After the first two weeks where I had to watch my pup alone, my mum had her vacation and we decided to divide watching the puppy into two shifts.
One of us would get the day shift, watching him from 9 am to 10 pm or some similar time and the other one would get the night shift watching him from 10 pm until 8 am.
The one with the night shift would sleep during the day and the other way around and we would switch every few days.
Next Couple Of Weeks With Puppy (16 weeks and onward)
At this point, your pup will hopefully sleep until 6 am and if he doesn’t yet I’ll tell you how to get there.
Set Up A Routine
Yes, this may sound generic but it actually works.
Depending on when you get up in the morning you need to bring him out to pee in the evening. With this routine, I’m assuming that your pup has reached a point where he can hold 4 hours, which he should at this age.
This is the nightly routine that I used for my pup that works wonders:
- Between 6 and 7 pm I’d take him on a walk to pee and poo
- 9 pm puppy dinner time
- Let him out to pee several times to pee
- 12 pm take him out one last time to pee
- Take his water bowl away
- Between 6 and 7 am I’ll take him on a short walk to do his business again and he gets his water back
It may seem strange that I take his water from him but he gets plenty of water throughout the day and doesn’t need to drink at night.
The best way to really stick to this routine is to get one person in the household to take him out late at night and the other to bring him out in the morning.
If you don’t want to take your pup’s water you could also just leave him a little bit of water in his bowl instead of taking it all. Both ways can work but you should decide what works best for you and your pup.
Should He Still Sleep In My Room?
At this point, I didn’t let him sleep in my room anymore because we had the tendency to wake each other up.
We have a little bathroom downstairs where we installed a baby gate (also works great for puppies!) and where he sleeps during the night.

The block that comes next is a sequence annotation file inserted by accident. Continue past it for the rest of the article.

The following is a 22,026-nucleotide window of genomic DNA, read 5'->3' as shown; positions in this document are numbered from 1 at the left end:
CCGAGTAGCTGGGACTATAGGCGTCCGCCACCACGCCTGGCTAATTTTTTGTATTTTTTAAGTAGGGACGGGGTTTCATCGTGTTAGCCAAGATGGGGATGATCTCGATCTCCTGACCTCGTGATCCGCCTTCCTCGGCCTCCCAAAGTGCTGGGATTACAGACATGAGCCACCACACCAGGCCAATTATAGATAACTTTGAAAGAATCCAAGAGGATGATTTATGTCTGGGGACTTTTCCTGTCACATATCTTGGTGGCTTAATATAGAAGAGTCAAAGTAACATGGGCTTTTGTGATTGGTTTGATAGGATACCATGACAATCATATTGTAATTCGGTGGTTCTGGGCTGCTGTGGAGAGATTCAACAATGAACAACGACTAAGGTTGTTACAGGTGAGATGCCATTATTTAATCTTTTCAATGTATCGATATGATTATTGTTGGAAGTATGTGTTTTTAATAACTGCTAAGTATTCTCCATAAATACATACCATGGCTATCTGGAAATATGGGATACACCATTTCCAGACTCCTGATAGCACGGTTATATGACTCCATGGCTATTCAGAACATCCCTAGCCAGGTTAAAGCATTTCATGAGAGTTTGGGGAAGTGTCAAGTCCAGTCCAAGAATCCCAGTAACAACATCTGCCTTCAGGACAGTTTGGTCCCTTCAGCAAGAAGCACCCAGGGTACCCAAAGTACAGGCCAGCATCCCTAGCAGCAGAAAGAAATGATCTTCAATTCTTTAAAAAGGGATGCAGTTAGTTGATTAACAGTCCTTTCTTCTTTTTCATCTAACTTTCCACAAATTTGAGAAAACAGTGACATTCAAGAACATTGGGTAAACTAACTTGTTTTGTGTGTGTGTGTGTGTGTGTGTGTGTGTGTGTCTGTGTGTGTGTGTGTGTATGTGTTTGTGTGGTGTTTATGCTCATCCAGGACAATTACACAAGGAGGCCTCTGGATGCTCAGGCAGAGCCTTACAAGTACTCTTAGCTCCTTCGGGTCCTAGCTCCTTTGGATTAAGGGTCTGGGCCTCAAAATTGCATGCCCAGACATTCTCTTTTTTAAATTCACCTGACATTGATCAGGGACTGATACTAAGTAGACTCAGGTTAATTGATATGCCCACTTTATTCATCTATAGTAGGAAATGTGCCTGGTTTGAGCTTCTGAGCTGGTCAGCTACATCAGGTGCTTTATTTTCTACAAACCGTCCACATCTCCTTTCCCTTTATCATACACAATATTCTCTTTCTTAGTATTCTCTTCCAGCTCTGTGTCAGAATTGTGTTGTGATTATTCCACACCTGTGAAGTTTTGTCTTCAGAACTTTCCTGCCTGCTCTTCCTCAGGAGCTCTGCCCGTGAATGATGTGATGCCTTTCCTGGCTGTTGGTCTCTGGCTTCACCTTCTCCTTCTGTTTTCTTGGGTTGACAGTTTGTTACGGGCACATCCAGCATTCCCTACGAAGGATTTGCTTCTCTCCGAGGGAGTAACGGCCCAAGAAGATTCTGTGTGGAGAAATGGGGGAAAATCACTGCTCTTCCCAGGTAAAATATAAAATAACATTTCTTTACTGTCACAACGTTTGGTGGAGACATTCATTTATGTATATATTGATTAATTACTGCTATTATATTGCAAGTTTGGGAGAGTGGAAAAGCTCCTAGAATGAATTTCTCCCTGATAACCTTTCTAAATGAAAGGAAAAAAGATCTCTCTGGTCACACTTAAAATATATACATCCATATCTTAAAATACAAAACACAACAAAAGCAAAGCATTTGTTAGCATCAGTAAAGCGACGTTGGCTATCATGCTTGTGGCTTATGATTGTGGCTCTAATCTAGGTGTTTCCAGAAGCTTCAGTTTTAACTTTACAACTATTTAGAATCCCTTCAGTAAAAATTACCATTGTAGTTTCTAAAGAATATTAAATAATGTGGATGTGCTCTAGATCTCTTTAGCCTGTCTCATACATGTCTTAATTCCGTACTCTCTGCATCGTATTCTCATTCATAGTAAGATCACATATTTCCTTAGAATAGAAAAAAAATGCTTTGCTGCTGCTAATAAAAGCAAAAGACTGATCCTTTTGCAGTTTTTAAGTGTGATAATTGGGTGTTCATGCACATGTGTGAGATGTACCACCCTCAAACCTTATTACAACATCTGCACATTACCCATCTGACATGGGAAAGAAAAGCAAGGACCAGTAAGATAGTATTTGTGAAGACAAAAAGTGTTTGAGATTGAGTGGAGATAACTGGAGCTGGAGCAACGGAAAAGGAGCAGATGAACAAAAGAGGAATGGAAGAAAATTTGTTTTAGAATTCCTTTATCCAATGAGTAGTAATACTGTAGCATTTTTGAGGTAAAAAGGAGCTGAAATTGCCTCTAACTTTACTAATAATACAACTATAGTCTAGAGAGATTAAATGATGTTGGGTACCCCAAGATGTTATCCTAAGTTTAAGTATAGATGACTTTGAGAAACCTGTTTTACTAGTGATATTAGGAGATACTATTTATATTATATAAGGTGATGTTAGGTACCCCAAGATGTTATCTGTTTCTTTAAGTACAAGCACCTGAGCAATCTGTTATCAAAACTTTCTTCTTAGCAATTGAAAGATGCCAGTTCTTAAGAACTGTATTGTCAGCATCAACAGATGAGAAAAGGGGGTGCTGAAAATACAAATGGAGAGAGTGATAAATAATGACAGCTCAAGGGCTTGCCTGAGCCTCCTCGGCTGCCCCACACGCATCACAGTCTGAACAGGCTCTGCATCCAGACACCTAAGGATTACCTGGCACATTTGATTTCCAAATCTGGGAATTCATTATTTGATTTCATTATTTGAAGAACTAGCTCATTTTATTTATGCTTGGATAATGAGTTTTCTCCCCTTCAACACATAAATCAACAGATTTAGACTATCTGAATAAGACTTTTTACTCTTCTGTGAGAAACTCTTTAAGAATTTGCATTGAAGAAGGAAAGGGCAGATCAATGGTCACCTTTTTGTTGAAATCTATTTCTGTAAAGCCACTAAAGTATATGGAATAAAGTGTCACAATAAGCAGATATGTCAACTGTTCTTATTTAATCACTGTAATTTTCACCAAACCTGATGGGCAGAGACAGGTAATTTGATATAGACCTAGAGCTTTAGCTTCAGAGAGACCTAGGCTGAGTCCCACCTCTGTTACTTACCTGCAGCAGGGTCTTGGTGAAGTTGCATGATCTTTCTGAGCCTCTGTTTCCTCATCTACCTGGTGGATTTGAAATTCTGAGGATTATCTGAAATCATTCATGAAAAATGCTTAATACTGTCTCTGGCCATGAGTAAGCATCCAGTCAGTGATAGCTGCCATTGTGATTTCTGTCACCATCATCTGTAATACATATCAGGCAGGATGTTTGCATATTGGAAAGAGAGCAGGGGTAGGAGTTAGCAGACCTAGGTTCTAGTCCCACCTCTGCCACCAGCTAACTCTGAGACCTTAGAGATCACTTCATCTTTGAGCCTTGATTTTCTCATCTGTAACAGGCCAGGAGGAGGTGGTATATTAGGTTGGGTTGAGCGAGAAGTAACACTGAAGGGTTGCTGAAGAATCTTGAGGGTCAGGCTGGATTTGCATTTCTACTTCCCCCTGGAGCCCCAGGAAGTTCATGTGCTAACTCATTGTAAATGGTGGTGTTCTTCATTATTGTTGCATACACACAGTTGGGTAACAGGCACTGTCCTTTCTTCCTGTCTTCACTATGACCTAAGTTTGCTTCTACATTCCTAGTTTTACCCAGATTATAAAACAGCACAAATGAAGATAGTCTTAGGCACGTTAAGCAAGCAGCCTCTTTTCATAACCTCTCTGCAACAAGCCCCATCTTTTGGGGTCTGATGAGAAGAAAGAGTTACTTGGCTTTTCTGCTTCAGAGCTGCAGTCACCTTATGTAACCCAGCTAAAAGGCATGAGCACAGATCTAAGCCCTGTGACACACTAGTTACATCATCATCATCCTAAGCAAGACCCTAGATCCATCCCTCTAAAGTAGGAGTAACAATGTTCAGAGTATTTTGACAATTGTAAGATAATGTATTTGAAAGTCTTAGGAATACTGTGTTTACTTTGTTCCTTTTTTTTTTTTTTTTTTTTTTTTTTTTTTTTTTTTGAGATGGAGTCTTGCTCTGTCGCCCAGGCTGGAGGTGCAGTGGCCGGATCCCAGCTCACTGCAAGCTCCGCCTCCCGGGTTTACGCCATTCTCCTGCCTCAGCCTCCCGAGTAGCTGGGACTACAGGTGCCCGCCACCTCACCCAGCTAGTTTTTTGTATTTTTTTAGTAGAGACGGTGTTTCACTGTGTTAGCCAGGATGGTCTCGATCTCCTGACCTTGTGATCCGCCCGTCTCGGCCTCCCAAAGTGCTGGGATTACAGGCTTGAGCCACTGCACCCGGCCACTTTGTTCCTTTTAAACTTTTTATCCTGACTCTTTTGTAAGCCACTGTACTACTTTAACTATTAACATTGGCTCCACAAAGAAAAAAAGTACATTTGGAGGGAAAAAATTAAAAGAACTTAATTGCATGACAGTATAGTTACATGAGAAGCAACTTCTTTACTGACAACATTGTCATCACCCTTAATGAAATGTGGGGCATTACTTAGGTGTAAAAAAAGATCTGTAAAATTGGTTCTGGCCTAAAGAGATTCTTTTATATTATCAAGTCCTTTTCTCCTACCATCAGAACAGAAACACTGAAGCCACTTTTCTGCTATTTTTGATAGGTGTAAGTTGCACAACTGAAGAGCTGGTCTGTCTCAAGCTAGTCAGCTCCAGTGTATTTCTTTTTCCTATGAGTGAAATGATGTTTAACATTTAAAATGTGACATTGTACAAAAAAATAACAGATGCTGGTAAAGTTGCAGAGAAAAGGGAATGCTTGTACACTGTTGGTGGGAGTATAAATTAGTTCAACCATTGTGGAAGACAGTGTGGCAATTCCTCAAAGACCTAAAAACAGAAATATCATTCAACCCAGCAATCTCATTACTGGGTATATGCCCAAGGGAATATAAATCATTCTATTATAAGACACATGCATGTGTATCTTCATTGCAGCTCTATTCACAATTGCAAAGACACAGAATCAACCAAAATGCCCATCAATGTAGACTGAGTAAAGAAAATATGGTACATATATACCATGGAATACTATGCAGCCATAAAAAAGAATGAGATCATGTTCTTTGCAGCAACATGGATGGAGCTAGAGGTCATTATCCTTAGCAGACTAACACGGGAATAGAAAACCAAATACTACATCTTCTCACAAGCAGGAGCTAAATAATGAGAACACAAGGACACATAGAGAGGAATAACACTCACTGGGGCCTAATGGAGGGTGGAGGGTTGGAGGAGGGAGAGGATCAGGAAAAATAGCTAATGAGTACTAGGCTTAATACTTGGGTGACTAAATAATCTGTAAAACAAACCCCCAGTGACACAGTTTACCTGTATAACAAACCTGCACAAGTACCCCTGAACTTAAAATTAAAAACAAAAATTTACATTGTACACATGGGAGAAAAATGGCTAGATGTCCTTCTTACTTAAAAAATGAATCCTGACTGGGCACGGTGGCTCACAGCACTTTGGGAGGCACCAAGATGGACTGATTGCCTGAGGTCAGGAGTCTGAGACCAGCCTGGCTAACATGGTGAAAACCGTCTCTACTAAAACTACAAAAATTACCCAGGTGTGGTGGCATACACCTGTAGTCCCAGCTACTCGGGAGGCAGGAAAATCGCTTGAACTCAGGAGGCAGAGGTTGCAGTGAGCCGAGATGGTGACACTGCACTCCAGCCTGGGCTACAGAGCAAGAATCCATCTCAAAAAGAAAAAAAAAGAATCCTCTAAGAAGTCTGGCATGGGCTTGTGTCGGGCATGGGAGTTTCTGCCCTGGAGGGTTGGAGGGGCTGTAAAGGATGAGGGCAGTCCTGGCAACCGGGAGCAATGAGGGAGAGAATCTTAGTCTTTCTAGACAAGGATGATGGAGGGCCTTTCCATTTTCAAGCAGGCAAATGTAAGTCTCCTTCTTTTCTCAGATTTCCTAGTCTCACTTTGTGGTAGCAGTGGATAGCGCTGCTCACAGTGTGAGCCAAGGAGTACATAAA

He’s not completely alone because my other dog is always around but he quickly got used to having that room as his relaxing area and also goes in there by himself.
It also doubles as a “timeout” zone and I’d bring him in there when he’s chewing on things he shouldn’t be or when I can’t watch him for a while because I’m taking a shower or similar.
Of course, he’d always give me his super cute puppy look to try and get me to let him out but everything in that room is super-puppy proof because its full of tiles and nothing he could destroy.
Anyway, each time when I went to the bathroom during the night he would get up and want to go out to pee too following me into the bathroom.
The only reason he got up though was that I woke him when I left the room, yes that could partly be separation anxiety, but since we were both already up, I might as well bring him out to pee.
I wasn’t going to risk that he makes a puddle and that I’ll have to clean it up in the middle of the night.
The other reasons why at this point I didn’t want him to sleep in my room anymore was that:
- I didn’t want the last person to take him out at night to bring him into my room at 12 pm and possibly wake me when I was already asleep.
- He’d move throughout the room during the night and wake me each time.
- He should learn to sleep on his own and that I won’t always be there.
If you tend to spend every minute of every day with your puppy and never leave him alone he could get overly attached to you and in the end, you’ll get a dog that can never be alone.
I think we both benefit from having our own rooms to sleep in without waking each other up.
Outlook On The Following Weeks
Today (he is 19 weeks old) I don’t need to take his water. He’ll make it through the night either way.
I’m still on the same routine just that by now he usually sleeps until around 8-9 am before he starts demanding breakfast that he usually gets at 9 am.
I plan on allowing him to sleep in my room again because I love having him close to me.